Does anyone know anyone who is not familiar with a smartphone? Probably there are some who say ‘yes’, as well as some who still only deal in cash.
It’s a matter of taste whether one acts in an innovative or a more conservative manner. However, one can be certain that where there are people, there is communication, and where there is communication, there are different opinions and disagreements. Therefore, it is only natural, that Uber, being the flagship of the collaborative economy that functions via smartphones, has been drawn into a number of disputes on both sides of the Atlantic.
At the end of last year domestic media, as well as international media both reported on the judgment of the European Court of Justice awarded in the dispute of Uber with taxi drivers of Barcelona. The headlines created the impression as if the high court had considered Uber a taxi service. This is not completely accurate. It would also be premature to make far-reaching conclusions based on the reported judgment in respect of the same service in Estonia and elsewhere.
Is Uber an IT or a taxi service?
The short answer is: neither! Namely, the Grand Chamber of the ECJ found, that such service is not just an information society service, but instead ‘a service in the field of transport’. This is a wider concept than just ‘transport service’. This service does not apply only to transport services as such, but also to all other services, which are inherently linked with the physical activity of transporting individuals or goods from one location to another. Discussing services in the field of transport the Court made a reference to the case-law relating to vehicle inspection services.
The matter of whether or not other platforms similar to Uber should also be classified as a ‘service in the field of transport’ depends on the concrete nature of the particular platform. However, the important aspect pointed out by the ECJ is that the EU has not adopted harmonised rules governing the services in the field of transport. This means that it is the duty of every individual Member State to regulate the provision of services such as Uber. Estonia has already done this, passing amendments to the Transport Act, which entered into effect on 01.11.2017. Nevertheless, it is worth mentioning that the legislation passed has lost its original substance welcoming the collaborative economy.
The European Court of Justice evaluated the service provided by Uber merely in terms of whether this service is subject to the provisions of the Directive 2006/123/EC that facilitates free movement of services. Therefore, the judgment lacks more specific explanations of the details, which are of interest to other courts in England and California, where the issue of the employment relationship between drivers and Uber is still awaiting final resolution. But most likely the judgment passed late last year would be of help for the European Court of Justice themselves in reviewing another dispute involving Uber, which has not yet been settled, and which was initiated at the request of the criminal court of France. This means that in near future there will be yet another judgment of the ECJ on Uber.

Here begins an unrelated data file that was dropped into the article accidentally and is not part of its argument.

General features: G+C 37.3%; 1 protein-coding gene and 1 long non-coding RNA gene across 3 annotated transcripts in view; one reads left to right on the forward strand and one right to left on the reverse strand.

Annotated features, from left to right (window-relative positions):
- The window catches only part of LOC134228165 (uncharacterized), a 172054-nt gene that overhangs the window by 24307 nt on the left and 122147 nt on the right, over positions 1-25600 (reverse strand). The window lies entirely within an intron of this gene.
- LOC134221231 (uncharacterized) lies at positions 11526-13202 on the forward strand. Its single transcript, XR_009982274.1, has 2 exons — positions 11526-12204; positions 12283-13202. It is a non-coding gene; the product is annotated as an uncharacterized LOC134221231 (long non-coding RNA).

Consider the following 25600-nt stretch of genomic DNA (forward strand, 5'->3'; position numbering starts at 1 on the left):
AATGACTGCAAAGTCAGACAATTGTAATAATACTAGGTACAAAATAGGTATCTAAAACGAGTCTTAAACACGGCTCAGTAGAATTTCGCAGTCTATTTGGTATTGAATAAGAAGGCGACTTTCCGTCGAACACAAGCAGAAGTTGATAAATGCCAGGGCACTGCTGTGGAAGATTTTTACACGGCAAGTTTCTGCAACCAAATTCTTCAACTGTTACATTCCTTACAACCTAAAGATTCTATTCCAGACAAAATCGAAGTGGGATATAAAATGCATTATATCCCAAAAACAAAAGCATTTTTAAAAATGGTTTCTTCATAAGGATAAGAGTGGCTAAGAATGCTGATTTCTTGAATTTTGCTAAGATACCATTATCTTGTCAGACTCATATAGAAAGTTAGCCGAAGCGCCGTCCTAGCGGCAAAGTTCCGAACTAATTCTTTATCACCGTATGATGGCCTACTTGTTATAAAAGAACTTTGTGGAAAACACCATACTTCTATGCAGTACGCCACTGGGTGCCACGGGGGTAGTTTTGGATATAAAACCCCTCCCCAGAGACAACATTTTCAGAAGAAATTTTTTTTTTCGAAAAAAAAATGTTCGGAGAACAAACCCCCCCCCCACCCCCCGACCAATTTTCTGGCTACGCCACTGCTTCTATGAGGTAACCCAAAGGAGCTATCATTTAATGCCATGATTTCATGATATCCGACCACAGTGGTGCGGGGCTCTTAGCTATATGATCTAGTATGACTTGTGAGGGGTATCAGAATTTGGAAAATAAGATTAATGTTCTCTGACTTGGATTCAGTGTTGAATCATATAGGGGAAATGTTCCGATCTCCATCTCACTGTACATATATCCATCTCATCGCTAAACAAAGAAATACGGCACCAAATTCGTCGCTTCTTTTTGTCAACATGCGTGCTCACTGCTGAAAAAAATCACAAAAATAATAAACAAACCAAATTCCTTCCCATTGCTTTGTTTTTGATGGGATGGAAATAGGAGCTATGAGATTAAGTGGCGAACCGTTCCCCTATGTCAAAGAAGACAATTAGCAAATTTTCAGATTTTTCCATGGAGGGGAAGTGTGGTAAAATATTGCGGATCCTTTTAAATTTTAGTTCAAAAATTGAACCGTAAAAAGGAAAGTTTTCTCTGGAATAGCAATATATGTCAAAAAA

Hobby or employment?
It is both this and that. On 10.11.2017 in London Uber received a negative judgment in the dispute dealing with the employment relationship of drivers. This judgment is likely to be appealed, and it will be heard by the Supreme Court as early as in February together with another similar dispute in the matter of Pimlico Plumbers Ltd. Insofar as the details of the dispute being settled in England are not comparable with the terms and conditions of the service applied in Estonia, and the laws are different as well, protection of drivers under labour law would be possible in Estonia only if the recommendations contained in the analysis of the future of work, published by the Ministry of Social Affairs, are implemented. But when one compares the way the given recommendations are reflected in draft legislation, this is unlikely to happen. For instance, the analysis proposes exempting employers from the obligation to observe occupational health and safety requirements, if employees work from home, but the recommendations are disregarded in the respective draft acts.
Collective economy has emerged on the back of the economic crisis of 2008–2009, creating new possibilities for earning a living, and offering alternatives to consumers. But currently it is difficult to see whose interest are served – other than those competing with Uber – by setting administrative restrictions on collective economy. The author does not know whether the absence of Uber in Riga, China, Madrid, and London has in the end improved the life of drivers and consumers. But absence of a universal smartphone-based solution is in any case inconvenient and old-fashioned.